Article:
The temporarily locking means 19 comprises a pair of cutouts 20 and 21 (FIG. 2) formed in the respective side walls of the groove 17 substantially at the center thereof. In the first and second positions, the end of the arm 18 engages in the cutouts 21 and 20, respectively, thus temporarily locking or retaining the handle 13 and the shaft 9.

The handle shaft 14 is axially movably inserted in the hole 6 and biased toward the bore 5 by a spring 22 mounted on the shaft 14 (FIG. 2).

As shown in FIGS. 2 and 3, a protrusion 23 is formed on the outer periphery of the rotary shaft 9. With the handle shaft 14 pushed axially by the spring 22 to the deepest position, the protrusion 23 faces the rear end of the arm 18. Thus in this state, the protrusion 23 prevents the rotary shaft 9 from rotating toward the first disengaged position by abutting the rear end of the arm 18.

FIGS. 3 and 4 shows how containers C1 and C2 are coupled together by the container coupling tool of the first embodiment. In the state shown, the top cone 10 is in engagement with the upper container with both ends thereof protruding from the perimeter of the top protrusion 3. Specifically, both ends of the top cone 10 are engaged in the hole a formed in the corner fixture A at one bottom corner of the upper container C1.

On the other hand, the bottom cone 11 is engaged in the hole a formed in the corner fixture A at one top corner of the lower container C1 with both ends thereof protruding from the perimeter of the bottom protrusion 3.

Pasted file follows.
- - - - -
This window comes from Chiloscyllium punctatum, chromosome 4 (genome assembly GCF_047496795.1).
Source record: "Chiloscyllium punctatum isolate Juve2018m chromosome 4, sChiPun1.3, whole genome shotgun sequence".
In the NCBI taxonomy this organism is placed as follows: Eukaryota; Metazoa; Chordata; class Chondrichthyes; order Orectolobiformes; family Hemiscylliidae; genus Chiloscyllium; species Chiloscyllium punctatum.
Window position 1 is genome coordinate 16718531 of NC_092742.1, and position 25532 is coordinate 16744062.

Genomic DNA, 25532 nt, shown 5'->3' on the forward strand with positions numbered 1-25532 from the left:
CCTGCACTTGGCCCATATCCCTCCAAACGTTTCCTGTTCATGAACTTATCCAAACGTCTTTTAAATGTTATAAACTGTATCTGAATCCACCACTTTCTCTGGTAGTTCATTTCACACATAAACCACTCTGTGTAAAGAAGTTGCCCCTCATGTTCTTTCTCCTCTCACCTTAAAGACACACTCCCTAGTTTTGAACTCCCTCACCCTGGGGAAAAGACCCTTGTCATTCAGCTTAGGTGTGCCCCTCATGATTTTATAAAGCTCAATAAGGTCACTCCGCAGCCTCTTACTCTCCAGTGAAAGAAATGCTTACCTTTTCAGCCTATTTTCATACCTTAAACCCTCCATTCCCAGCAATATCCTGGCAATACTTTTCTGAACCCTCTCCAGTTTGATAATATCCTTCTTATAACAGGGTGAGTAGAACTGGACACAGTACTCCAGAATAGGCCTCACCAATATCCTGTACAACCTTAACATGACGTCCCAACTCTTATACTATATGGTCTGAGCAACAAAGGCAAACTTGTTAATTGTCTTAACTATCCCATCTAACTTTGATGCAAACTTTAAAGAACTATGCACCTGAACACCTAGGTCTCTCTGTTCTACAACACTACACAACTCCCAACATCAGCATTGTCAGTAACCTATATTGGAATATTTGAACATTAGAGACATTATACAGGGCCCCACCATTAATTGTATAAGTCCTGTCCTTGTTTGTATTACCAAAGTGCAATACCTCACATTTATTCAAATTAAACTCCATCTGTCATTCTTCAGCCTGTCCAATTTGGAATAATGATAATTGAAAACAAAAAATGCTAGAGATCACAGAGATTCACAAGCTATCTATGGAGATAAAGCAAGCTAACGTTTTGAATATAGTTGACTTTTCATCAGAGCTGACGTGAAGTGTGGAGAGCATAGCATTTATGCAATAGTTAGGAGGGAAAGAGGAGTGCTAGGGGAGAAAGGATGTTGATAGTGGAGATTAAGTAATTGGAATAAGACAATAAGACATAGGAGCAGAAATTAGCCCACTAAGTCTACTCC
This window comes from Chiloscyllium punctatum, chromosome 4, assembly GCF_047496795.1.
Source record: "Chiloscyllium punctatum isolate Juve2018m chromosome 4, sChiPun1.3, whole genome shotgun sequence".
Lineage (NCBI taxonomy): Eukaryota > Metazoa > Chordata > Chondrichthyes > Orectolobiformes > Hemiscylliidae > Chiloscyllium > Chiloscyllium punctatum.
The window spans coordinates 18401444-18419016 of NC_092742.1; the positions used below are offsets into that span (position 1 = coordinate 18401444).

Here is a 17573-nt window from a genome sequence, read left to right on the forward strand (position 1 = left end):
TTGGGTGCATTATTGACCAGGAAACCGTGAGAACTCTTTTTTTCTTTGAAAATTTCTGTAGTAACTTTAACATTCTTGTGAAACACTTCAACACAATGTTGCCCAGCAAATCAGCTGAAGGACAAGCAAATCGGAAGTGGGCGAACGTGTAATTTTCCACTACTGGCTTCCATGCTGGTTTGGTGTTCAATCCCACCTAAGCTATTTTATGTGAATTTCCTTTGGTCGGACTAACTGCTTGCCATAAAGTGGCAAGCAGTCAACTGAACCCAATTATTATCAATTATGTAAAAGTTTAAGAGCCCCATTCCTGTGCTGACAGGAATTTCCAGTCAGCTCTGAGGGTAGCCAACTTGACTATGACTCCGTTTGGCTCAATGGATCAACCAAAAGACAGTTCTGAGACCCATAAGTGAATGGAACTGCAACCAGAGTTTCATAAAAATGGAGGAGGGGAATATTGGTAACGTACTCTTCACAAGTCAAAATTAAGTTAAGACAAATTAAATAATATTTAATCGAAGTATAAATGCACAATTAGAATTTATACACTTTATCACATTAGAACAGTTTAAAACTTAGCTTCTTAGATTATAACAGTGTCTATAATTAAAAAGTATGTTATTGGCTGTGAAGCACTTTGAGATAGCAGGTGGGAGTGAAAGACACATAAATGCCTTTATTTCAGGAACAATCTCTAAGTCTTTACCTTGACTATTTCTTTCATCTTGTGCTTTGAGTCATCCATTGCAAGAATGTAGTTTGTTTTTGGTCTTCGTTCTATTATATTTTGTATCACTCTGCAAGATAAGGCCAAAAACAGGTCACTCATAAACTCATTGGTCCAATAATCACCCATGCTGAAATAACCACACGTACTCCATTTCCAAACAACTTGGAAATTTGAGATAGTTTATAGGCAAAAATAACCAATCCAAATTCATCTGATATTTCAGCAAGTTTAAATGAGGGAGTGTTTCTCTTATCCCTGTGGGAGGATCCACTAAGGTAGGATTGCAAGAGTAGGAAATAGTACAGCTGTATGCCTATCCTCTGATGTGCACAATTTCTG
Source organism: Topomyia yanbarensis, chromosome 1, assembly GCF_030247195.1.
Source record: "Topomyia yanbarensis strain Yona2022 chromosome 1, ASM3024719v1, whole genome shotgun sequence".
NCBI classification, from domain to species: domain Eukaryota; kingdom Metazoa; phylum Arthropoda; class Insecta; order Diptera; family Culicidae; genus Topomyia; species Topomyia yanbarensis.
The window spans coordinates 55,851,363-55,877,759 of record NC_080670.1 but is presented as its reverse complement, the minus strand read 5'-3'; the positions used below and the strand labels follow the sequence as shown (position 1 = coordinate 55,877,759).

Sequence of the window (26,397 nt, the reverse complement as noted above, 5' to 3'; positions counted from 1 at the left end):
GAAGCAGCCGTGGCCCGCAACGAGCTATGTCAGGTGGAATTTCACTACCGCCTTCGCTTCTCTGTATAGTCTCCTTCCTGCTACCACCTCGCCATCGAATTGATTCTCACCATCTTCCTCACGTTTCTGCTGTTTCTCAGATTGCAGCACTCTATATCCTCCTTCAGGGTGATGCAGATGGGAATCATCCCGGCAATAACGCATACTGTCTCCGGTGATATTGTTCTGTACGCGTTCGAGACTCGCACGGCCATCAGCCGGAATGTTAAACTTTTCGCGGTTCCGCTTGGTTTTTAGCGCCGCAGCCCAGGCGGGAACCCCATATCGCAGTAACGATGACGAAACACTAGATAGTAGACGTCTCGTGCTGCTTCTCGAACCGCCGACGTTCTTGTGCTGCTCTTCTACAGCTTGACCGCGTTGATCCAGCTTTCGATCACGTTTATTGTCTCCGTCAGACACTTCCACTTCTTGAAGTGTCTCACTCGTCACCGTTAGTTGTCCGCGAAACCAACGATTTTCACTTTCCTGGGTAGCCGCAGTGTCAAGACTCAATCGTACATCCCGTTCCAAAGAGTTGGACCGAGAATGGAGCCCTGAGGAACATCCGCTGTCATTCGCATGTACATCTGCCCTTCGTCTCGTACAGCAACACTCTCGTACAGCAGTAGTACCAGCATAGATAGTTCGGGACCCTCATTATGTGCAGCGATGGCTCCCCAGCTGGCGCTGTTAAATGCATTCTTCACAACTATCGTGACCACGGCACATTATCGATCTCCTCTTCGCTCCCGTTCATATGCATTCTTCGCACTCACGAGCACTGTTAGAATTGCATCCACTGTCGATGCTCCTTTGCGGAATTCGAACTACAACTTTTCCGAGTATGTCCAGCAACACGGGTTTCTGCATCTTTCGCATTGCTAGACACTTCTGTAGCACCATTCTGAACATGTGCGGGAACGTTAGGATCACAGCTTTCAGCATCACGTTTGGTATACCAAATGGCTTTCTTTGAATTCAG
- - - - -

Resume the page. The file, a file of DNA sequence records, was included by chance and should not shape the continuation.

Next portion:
In this state, the lever 15 of the handle 13 is in its horizontal position.

To unload the upper container C1, the lever 15, shown by chain line in FIG. 4, is pulled down to turn the shaft 9 to permit the bottom cone 11 to be disengaged. This turns the handle shaft 14 until the tip of the arm 18 engages in the cutout 20 as shown in FIGS. 5A, 5B. In this state, the bottom cone 11 is entirely within the perimeter of the bottom protrusion 4 and can be thus disengaged from the lower container. With the tip of the arm 18 engaged in the cutout 20, the handle 13 is temporarily locked in position, so that the bottom cone 11 remains in position to be disengaged.

In this state, the top cone 10 is kept engaged in the hole a of the upper container C1. Thus the upper container is raised together with the coupling tool. Since the bottom cone 11 can be disengaged in this state, the bottom cone 11 and the bottom protrusion 4 are pulled out of the hole a of the lower container C2. The containers C1 and C2 are thus separated from each other.

While the upper container C1 is hung in the air, the top cone 10 is engaged in the hole a of the upper container C1 with the lever 15 of the handle 13 turned down. The coupling tool will thus never drop out of the container C1.

Even if the lever 15 should hit something and be turned toward the position in which the top cone 10 disengages while the container C1 is hung in the air, the protrusion 23 of the rotary shaft 9 will abut the rear end of the arm 18, checking further rotation of the handle shaft 14 and the rotary shaft 9. The top cone 10 is thus kept engaged in the hole of the upper container. Thus the coupling tool will never drop from the container C1. People can thus work safely under the container.

The container coupling tool is removed from the upper container C1 while the container is hung in the air in the following manner. First, the lever 15 of the handle 13 is moved to its horizontal position. Then, the handle 13 is pulled away from the bore 5 until the rear end of the arm 18 is clear of the protrusion 23. In this state, the lever 15 is pushed up until the tip of the arm 18 engages in the cutout 21 as shown in FIGS. 6A, 6B. In this state, the top cone 10 is turned to the position in which it is entirely within the perimeter of the top protrusion 3. Thus, the top cone drops out of the hole of the upper container by gravity.